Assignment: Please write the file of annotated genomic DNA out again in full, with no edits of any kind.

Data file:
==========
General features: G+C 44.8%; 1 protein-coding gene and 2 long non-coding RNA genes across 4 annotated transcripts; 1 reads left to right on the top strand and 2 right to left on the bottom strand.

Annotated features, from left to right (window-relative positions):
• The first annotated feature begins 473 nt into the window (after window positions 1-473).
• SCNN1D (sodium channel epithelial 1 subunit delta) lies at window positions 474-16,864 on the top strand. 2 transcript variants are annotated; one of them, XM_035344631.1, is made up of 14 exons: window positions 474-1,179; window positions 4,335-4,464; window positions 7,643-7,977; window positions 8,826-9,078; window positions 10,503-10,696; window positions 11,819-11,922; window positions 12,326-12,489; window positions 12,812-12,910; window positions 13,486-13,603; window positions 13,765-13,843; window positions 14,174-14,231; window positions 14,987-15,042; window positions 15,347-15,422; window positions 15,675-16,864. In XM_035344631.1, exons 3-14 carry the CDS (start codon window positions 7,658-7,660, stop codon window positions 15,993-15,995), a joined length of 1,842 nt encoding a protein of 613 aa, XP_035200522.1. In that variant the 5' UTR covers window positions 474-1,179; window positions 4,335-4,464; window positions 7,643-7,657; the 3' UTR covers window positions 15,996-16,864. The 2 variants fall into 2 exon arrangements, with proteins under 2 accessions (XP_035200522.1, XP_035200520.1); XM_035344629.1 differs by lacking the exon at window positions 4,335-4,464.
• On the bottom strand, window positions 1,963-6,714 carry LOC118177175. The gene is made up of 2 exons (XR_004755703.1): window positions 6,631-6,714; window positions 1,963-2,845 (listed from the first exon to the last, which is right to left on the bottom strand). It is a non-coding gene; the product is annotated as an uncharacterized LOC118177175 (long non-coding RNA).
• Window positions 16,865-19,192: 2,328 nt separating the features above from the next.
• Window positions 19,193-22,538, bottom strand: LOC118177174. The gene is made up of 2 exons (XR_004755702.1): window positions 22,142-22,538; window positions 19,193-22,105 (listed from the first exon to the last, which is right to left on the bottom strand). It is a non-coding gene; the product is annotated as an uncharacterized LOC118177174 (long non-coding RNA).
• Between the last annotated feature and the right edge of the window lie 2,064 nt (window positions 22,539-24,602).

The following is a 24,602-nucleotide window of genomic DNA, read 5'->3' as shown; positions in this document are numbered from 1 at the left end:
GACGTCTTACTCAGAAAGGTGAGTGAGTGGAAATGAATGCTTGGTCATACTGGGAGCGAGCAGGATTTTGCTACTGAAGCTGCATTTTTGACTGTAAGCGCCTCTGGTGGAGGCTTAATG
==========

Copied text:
General features: G+C 44.8%; 1 protein-coding gene and 2 long non-coding RNA genes across 4 annotated transcripts; 1 reads left to right on the top strand and 2 right to left on the bottom strand.

Annotated features, from left to right (window-relative positions):
• The first annotated feature begins 473 nt into the window (after window positions 1-473).
• SCNN1D (sodium channel epithelial 1 subunit delta) lies at window positions 474-16,864 on the top strand. 2 transcript variants are annotated; one of them, XM_035344631.1, is made up of 14 exons: window positions 474-1,179; window positions 4,335-4,464; window positions 7,643-7,977; window positions 8,826-9,078; window positions 10,503-10,696; window positions 11,819-11,922; window positions 12,326-12,489; window positions 12,812-12,910; window positions 13,486-13,603; window positions 13,765-13,843; window positions 14,174-14,231; window positions 14,987-15,042; window positions 15,347-15,422; window positions 15,675-16,864. In XM_035344631.1, exons 3-14 carry the CDS (start codon window positions 7,658-7,660, stop codon window positions 15,993-15,995), a joined length of 1,842 nt encoding a protein of 613 aa, XP_035200522.1. In that variant the 5' UTR covers window positions 474-1,179; window positions 4,335-4,464; window positions 7,643-7,657; the 3' UTR covers window positions 15,996-16,864. The 2 variants fall into 2 exon arrangements, with proteins under 2 accessions (XP_035200522.1, XP_035200520.1); XM_035344629.1 differs by lacking the exon at window positions 4,335-4,464.
• On the bottom strand, window positions 1,963-6,714 carry LOC118177175. The gene is made up of 2 exons (XR_004755703.1): window positions 6,631-6,714; window positions 1,963-2,845 (listed from the first exon to the last, which is right to left on the bottom strand). It is a non-coding gene; the product is annotated as an uncharacterized LOC118177175 (long non-coding RNA).
• Window positions 16,865-19,192: 2,328 nt separating the features above from the next.
• Window positions 19,193-22,538, bottom strand: LOC118177174. The gene is made up of 2 exons (XR_004755702.1): window positions 22,142-22,538; window positions 19,193-22,105 (listed from the first exon to the last, which is right to left on the bottom strand). It is a non-coding gene; the product is annotated as an uncharacterized LOC118177174 (long non-coding RNA).
• Between the last annotated feature and the right edge of the window lie 2,064 nt (window positions 22,539-24,602).

The following is a 24,602-nucleotide window of genomic DNA, read 5'->3' as shown; positions in this document are numbered from 1 at the left end:
GACGTCTTACTCAGAAAGGTGAGTGAGTGGAAATGAATGCTTGGTCATACTGGGAGCGAGCAGGATTTTGCTACTGAAGCTGCATTTTTGACTGTAAGCGCCTCTGGTGGAGGCTTAATG